Every Wednesday at an obscenely early hour of the morning, I attend a weekly breakfast business networking group that happens to meet a block from St. Patrick's Cathedral. This past week was Ash Wednesday, and so en route to the the meeting I passed dozens of people who had just received black smudges on their foreheads.
Years ago I remember seeing observers of Ash Wednesday and imagining how awful they must have felt while everyone stared as they tried to shoulder through the crowd. I was almost afraid to look, lest I be lumped in with the inconsiderate starers. But I really wanted to. How could anyone appear so willingly weird in public? The key to navigating New York City was ingrained in me since childhood: be quick and invisible. I've always been an artist and individualist, and never wanted to look or act like anyone else--but didn't want to be all that different, either. To engage in a public display of personal belief seemed embarrassing.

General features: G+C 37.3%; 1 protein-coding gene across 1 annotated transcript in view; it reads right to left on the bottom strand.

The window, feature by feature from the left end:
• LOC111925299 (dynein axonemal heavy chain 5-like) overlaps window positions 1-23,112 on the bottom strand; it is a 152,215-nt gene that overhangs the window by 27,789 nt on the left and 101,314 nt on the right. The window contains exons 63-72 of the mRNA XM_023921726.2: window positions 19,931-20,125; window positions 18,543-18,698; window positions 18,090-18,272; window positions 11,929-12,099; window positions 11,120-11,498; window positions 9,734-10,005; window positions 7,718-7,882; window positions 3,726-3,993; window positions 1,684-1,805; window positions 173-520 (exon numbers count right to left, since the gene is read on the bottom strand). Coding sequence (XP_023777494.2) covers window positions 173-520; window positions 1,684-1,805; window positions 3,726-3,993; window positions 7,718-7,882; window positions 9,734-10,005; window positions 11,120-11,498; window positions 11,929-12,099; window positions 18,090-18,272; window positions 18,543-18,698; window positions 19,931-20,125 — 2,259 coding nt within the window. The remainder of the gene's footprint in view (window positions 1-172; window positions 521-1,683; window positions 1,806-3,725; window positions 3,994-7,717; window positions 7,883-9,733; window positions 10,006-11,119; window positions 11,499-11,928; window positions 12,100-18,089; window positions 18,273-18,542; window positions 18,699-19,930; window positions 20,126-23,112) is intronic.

But now I want to high-five the forehead-smudged faithful as they walk past. They remind me of me on Yom Kippur, as I make my way through busy intersections dressed in white from head to toe, or the silent bond I feel whenever I notice a man in the the subway who's wearing a kippah , even if he's black-hat Orthodox and might not want to give me the time of day. I am momentarily jealous that the whole world can't see how much I appreciate the rituals of my tradition, as well. Believing in God, whatever that means, has changed me in a way that's a little like leaving adolescence. It's no longer just about what the world thinks of me, but that I am obligated to be and give of myself to this world--and am never alone in the process.